4. The Russo-Japanese War. Lectures on the subject in the Nicolas Academy of the General Staff (War College). (St. Petersburg, 1906–1907.) Collection of narratives of the principal events of the war.

All four of the works named above comprise the history of the whole war.

The following works deal with particular periods and reflect the subjective impressions of their authors.

5. Galkine, The Four Days' Battle of the Second Manchurian Army at Heigoutai-Sandepou. (St. Petersburg, Berezovsky, 1910; about 350 pages.) This is a very valuable work and written in a very thorough manner. The book is accompanied by many maps and plans.

6. A. von Schwarz and G. Romanovsky, The Defense of Port Arthur. (St. Petersburg, 1908, two volumes.) The work is fundamental; it is well published.

7. Narrative of the Military Operations of the Armies of Manchuria around loukden from February 4/17 to March 4/17, 1905. (Moskow, 1907, four large volumes.) Based on official sources and original documents, and written, by order of the late Commander-inChief, Aide-de-Camp General Kouropatkin, by the Quartermaster Department of the Headquarters Staff.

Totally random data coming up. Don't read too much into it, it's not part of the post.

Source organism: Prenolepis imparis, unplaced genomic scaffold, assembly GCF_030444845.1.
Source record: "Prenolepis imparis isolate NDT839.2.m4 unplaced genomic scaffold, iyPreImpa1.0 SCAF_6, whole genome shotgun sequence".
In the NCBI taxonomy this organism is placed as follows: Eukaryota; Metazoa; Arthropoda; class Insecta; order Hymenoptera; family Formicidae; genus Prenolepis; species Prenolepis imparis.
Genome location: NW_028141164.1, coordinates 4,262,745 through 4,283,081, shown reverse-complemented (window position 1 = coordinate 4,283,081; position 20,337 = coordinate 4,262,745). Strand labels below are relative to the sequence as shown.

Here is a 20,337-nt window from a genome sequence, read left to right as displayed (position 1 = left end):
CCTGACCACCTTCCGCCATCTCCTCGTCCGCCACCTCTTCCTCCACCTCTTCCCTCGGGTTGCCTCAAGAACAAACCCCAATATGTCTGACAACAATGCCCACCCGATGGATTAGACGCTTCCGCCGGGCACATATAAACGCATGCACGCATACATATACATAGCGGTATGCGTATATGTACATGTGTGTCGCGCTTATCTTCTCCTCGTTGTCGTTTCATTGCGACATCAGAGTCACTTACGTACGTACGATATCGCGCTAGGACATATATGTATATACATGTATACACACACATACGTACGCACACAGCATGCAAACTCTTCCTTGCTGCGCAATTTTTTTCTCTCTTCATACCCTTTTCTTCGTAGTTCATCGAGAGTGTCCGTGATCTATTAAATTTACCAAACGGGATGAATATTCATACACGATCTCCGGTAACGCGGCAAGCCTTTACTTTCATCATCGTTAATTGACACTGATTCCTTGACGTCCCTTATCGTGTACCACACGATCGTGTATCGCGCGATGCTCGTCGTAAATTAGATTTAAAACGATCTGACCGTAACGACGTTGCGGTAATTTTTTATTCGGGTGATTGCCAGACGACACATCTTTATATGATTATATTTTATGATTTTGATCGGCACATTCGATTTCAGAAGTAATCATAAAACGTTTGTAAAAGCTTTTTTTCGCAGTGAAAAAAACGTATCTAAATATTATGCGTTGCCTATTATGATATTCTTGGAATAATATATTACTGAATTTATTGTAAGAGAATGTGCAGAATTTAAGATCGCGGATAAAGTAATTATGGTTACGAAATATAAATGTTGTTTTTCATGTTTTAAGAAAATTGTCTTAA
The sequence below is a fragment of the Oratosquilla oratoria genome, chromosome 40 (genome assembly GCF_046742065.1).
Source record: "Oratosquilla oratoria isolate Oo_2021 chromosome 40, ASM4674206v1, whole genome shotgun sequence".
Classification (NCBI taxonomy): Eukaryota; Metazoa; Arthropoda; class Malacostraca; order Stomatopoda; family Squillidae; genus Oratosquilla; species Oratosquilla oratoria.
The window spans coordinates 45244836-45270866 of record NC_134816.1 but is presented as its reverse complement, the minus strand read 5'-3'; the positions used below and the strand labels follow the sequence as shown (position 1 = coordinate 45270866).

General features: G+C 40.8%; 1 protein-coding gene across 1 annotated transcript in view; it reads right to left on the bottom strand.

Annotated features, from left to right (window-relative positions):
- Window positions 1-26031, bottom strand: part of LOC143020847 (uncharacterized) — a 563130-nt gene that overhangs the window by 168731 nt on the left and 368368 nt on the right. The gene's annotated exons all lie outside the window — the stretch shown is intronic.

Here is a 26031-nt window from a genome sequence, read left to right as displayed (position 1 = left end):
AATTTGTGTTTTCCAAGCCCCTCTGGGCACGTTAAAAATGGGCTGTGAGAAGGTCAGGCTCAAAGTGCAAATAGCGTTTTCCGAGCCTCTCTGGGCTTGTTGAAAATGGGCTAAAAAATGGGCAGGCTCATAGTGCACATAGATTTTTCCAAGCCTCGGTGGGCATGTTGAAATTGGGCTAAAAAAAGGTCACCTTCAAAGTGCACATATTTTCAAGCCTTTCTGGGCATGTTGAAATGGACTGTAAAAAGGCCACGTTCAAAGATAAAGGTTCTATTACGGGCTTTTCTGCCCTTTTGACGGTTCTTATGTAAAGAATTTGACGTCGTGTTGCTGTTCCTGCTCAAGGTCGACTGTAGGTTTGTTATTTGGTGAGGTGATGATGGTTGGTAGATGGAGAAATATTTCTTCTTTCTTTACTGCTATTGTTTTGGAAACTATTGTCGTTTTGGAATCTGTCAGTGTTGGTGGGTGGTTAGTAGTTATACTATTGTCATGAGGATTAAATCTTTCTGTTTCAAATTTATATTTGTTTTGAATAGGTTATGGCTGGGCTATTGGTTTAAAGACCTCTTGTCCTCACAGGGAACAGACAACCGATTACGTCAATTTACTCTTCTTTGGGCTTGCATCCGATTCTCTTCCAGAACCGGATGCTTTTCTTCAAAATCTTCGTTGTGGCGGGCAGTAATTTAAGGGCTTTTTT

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8. M. Groolev, At Headquarters and on the Fields of the Far East. (Two volumes.)

9. K. Droujinin, Reminiscences of an Officer who took part in the Ilar.

10. Id., The Operations and Combat of Bensichoo.

II. L. N. Sobolev, The Strategy of General Kouropatkin (Sha-ho and Voukden).

12. E. I. Martinoff, The Combat at Liandiansian and the Battle of the Sha-ho.

13. Id., Reminiscences of a Regimental Commander.

All these last books are evidently more or less subjective, though in parts they are based on documents. Nevertheless they help to illuminate events.

14. Annals of the Russo-Japanese War. Edited by Colonel Doubensky in the form of a weekly magazine with excellent illustrations, published in handsome form.

15. The work of the Naval General Staff giving a full description of the naval operations of the war will appear not before this autumn or rather the spring of 1912. The work is to be very thorough and exhaustive.